Chinese takeaway at home: How to make the perfect Chinese at home
We will use your email address only for sending you newsletters. Please see our Privacy Notice for details of your data protection rights.
Chinese takeaway reigned supreme across Britain for more than two decades, but figures published last year suggested Chinese restaurant numbers have been falling in recent years. But for many a Chinese takeaway is still a delicious treat. Express.co.uk has compiled a guide to show you how to make the perfect Chinese from your home.
Sweet and sour chicken
For the chicken:
- ½ a small pineapple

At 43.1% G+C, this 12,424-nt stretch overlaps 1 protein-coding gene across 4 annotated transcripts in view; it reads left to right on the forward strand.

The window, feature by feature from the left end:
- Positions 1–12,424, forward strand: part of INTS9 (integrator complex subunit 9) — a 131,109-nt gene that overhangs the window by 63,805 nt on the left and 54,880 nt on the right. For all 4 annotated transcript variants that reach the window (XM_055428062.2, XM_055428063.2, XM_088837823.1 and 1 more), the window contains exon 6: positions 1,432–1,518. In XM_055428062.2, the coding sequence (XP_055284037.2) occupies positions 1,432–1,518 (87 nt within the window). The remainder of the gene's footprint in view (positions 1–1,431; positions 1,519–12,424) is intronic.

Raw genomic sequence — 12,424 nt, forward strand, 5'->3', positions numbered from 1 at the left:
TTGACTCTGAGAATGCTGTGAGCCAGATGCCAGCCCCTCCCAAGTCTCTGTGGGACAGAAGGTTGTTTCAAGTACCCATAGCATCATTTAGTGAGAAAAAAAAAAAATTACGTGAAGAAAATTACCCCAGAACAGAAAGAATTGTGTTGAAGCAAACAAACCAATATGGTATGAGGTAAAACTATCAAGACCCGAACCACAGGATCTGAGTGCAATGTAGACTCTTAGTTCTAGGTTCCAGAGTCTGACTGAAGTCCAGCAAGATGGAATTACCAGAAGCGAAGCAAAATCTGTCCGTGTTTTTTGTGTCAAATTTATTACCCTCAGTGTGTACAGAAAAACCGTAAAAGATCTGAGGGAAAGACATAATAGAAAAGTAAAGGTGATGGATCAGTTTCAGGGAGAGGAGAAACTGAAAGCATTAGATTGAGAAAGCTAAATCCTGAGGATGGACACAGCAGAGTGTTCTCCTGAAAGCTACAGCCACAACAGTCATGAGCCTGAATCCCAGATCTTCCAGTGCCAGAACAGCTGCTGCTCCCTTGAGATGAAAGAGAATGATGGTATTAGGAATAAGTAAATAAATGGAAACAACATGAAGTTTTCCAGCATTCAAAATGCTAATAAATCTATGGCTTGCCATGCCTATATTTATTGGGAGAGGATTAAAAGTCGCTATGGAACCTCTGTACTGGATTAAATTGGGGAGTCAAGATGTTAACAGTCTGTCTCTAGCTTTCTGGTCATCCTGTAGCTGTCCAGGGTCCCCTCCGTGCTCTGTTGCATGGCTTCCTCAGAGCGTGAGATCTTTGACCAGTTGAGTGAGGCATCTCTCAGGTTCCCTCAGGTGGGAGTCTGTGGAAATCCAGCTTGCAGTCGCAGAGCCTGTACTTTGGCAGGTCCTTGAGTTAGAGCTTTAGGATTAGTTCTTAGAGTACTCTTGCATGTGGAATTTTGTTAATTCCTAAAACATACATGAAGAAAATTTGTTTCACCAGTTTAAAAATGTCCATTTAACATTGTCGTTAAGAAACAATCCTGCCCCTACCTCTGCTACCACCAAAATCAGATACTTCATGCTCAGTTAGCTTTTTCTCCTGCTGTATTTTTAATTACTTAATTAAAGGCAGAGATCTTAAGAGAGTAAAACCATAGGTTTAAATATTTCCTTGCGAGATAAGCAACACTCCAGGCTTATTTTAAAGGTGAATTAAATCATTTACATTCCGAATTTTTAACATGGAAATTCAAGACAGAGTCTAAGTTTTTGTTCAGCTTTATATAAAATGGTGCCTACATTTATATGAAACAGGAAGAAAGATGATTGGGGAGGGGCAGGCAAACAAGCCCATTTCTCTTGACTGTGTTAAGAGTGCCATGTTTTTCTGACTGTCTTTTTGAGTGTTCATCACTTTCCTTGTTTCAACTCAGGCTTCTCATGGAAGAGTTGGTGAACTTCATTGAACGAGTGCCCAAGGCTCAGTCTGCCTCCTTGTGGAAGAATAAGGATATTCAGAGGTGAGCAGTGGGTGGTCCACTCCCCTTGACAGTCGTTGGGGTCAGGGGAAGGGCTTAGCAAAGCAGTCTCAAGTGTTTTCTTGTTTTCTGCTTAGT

- Two boneless, skinless chicken breasts
- Two tbsp sunflower oil
- One onion, cut into wedges
- One red pepper, deseeded and chopped
- One green pepper, deseeded and chopped
- One tbsp cornflour
- Four spring onions, trimmed and thinly diagonally sliced.
For the sauce:
- One tbsp cornflour
- 300ml/10fl oz fresh pineapple juice
- Two garlic cloves, crushed
- 25g/1oz piece fresh root ginger, peeled and finely grated
- One tbsp dark soy sauce
- Two tbsp white wine vinegar
- Two tbsp soft light brown sugar
- Three tbsp tomato ketchup
- One pinch dried chilli flakes
- Freshly ground black pepper.
Start by making the sauce by placing the cornflour in a small bowl and stirring in two tablespoons of the pineapple juice until the mixture is smooth.
Put the remaining pineapple juice in a separate bowl and stir in the garlic, ginger, soy, vinegar, sugar, ketchup and chilli flakes until it is thoroughly combined before setting aside this mixture.